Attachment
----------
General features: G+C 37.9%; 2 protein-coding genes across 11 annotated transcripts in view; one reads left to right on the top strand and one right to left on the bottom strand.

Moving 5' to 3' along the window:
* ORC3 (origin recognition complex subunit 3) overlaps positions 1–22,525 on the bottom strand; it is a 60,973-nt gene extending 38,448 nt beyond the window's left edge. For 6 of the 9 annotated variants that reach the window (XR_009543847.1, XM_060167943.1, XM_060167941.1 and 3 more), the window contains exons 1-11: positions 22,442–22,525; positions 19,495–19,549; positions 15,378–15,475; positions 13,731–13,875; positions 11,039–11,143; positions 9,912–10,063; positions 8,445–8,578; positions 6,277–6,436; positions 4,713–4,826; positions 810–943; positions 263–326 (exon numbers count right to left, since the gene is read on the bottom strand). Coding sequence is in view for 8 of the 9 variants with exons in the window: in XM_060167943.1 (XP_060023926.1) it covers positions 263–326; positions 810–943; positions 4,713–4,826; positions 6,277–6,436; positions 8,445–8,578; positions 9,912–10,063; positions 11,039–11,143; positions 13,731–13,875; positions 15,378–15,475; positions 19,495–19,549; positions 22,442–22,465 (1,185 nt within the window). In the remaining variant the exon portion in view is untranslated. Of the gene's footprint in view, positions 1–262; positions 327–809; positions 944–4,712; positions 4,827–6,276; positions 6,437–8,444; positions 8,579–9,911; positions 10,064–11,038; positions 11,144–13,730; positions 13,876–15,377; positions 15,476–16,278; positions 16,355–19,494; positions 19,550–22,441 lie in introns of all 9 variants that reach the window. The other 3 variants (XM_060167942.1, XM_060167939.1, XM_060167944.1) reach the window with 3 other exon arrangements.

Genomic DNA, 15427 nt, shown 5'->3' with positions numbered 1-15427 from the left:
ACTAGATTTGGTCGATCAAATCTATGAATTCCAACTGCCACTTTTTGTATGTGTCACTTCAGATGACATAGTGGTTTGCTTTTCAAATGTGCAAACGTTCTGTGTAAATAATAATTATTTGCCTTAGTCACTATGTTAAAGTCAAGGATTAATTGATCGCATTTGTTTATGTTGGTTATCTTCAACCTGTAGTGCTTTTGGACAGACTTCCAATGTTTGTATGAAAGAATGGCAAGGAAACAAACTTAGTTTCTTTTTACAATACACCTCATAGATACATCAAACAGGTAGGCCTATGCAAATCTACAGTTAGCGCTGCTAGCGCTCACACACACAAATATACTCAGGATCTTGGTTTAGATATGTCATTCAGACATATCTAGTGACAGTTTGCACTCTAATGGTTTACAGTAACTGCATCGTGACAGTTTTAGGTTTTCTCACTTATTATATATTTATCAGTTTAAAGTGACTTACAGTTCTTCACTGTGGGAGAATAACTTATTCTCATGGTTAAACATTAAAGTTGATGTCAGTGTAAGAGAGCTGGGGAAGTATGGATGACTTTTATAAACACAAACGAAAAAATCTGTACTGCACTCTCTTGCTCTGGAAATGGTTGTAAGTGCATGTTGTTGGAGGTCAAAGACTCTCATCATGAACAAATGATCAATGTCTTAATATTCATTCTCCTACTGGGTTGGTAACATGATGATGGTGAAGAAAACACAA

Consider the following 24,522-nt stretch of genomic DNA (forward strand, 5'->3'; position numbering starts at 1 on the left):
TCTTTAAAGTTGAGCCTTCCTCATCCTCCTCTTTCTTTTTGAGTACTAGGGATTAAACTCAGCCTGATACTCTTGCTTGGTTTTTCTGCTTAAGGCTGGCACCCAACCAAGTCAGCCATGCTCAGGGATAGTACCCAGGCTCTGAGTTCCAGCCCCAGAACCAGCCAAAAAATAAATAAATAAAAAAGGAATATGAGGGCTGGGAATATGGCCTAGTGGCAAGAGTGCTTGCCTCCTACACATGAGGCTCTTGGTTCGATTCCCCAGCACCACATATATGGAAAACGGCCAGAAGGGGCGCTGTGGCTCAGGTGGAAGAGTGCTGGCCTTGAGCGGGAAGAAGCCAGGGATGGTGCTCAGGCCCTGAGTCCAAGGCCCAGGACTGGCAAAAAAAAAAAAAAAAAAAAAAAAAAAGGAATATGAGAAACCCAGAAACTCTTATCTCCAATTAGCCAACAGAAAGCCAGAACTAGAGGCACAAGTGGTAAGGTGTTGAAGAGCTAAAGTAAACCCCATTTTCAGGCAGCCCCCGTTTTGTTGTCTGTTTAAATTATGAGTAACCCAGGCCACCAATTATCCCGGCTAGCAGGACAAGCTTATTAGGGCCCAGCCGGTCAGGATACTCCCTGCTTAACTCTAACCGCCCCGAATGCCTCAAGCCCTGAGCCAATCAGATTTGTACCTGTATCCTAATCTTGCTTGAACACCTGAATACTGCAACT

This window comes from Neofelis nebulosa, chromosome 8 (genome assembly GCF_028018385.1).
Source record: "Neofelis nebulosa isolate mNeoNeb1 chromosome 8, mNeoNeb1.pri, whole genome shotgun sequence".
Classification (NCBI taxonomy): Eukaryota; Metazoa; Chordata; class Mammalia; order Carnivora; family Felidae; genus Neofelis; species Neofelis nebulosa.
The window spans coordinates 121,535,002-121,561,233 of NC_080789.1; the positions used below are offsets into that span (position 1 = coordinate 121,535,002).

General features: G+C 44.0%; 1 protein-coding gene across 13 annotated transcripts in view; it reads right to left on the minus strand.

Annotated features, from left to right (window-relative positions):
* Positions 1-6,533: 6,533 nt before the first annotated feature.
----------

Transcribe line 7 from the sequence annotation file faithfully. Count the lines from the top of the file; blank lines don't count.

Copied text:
TCTTTAAAGTTGAGCCTTCCTCATCCTCCTCTTTCTTTTTGAGTACTAGGGATTAAACTCAGCCTGATACTCTTGCTTGGTTTTTCTGCTTAAGGCTGGCACCCAACCAAGTCAGCCATGCTCAGGGATAGTACCCAGGCTCTGAGTTCCAGCCCCAGAACCAGCCAAAAAATAAATAAATAAAAAAGGAATATGAGGGCTGGGAATATGGCCTAGTGGCAAGAGTGCTTGCCTCCTACACATGAGGCTCTTGGTTCGATTCCCCAGCACCACATATATGGAAAACGGCCAGAAGGGGCGCTGTGGCTCAGGTGGAAGAGTGCTGGCCTTGAGCGGGAAGAAGCCAGGGATGGTGCTCAGGCCCTGAGTCCAAGGCCCAGGACTGGCAAAAAAAAAAAAAAAAAAAAAAAAAAAGGAATATGAGAAACCCAGAAACTCTTATCTCCAATTAGCCAACAGAAAGCCAGAACTAGAGGCACAAGTGGTAAGGTGTTGAAGAGCTAAAGTAAACCCCATTTTCAGGCAGCCCCCGTTTTGTTGTCTGTTTAAATTATGAGTAACCCAGGCCACCAATTATCCCGGCTAGCAGGACAAGCTTATTAGGGCCCAGCCGGTCAGGATACTCCCTGCTTAACTCTAACCGCCCCGAATGCCTCAAGCCCTGAGCCAATCAGATTTGTACCTGTATCCTAATCTTGCTTGAACACCTGAATACTGCAACT